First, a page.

Learner drivers who fail the test may have to wait 28 days to rebook under new plans

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Learner drivers who fail their driving test may have to wait 28 days to rebook a test to make them ‘think twice’ before attempting it unprepared, the Driver and Vehicle Standards Agency (DVSA) has said.

The agency said extending the 10-day period could help reduce the three-and-a-half-month waiting list.

The DVSA hopes the plans will also reduce the failure rate – 53% over the past five years – and free up testing slots for drivers who are better prepared to take the exam.

New Proposals Follow DVSA’s Efforts to Address Arrears (PA) (54507017)

The measure is part of a battery of proposals put forward for a consultation launched this week.

The DVSA is also proposing to extend the notice period, during which a canceled test will result in a loss of fees, from three to 10 days.

He hopes the move will encourage learners to give more notice when canceling and thus give better-prepared learners a better chance of taking advantage of short-notice testing appointments.

The DVSA is also considering allowing the eyesight control section of the test to be carried out at different lighting levels or while reading from a tablet so that more exams can take place during the winter months. dark and help a majority of new drivers who are not confident. drive in the dark.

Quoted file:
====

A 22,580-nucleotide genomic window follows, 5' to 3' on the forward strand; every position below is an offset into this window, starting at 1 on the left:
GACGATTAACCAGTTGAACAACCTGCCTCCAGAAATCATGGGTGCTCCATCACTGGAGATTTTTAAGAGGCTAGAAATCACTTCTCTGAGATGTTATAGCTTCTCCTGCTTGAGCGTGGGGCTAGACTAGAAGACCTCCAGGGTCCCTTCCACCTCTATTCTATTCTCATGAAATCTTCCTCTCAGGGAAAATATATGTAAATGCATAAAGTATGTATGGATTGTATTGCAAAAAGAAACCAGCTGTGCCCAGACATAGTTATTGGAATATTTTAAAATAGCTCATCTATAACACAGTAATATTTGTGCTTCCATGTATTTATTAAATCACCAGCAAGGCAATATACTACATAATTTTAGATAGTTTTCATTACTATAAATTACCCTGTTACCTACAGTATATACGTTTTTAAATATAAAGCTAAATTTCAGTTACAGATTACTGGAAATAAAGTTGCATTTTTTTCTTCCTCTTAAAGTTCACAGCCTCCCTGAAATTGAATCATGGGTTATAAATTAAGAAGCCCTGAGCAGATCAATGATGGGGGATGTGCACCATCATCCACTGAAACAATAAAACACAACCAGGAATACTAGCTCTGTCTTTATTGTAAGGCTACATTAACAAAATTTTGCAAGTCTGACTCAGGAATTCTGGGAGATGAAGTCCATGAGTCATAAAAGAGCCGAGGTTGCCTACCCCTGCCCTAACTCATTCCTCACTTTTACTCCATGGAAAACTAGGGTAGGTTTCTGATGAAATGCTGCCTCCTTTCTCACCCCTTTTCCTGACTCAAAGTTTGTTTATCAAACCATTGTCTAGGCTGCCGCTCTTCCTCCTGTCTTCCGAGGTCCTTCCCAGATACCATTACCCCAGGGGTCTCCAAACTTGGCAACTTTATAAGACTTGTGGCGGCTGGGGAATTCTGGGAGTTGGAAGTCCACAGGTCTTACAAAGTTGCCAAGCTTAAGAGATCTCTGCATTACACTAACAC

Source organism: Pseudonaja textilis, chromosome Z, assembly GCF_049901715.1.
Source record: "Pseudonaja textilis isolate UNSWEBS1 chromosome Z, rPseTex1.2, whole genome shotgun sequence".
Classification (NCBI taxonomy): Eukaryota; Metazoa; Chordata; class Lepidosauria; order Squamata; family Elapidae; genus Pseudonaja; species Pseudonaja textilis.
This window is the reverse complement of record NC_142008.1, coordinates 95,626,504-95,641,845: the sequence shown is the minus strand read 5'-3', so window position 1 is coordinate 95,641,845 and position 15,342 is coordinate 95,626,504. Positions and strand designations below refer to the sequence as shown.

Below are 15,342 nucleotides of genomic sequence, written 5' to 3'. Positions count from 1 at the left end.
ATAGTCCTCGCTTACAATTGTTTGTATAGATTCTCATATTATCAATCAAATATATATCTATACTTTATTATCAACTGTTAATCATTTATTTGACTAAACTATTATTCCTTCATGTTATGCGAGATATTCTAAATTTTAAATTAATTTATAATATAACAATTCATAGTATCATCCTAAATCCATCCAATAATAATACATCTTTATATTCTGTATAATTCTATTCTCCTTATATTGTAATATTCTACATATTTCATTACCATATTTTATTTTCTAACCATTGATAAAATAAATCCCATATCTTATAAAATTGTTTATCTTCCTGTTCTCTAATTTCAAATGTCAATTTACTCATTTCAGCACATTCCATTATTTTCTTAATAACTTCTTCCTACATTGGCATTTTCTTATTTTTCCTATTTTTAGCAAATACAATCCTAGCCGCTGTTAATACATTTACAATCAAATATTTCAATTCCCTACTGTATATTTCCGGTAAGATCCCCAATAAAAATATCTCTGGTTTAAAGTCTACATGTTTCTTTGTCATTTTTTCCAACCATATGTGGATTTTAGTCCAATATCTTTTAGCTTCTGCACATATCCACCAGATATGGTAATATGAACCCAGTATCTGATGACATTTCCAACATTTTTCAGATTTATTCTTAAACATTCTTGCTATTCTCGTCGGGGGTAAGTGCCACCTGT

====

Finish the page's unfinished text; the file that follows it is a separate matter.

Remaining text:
Mark Winn, Chief Driving Examiner for DVSA, said: “With nearly half of all learners still failing their first car driving test, it’s clear we need to do more to ensure that learners drivers only take their exam when they are fully prepared.

“These measures will help ensure that learners who are ready for the test can find appointments and will give those who fail more time to get additional practice. Changing the sight test will help to perform more tests during darker winter days.

“I encourage everyone to respond to our consultation and thank everyone for taking the time to provide us with their feedback.”

The DVSA is also proposing a new requirement for driving instructors to display their registration certificate at every test to improve its ability to identify instructors who need support and guidance through standards checks.

New drivers could also receive a digital certificate of achievement as part of plans to modernize the testing process.

The consultation, accessible on the Government website, will close on March 8, 2022.

The new proposals follow efforts by the DVSA to deal with backlogs following a drop in the number of tests carried out during the lockdown and which has been a source of frustration for those learning to drive.

Measures included offering overtime and annual leave buyouts to driving examiners, asking retired examiners to carry out tests, recruiting 300 additional examiners and carrying out tests at weekends and holidays.



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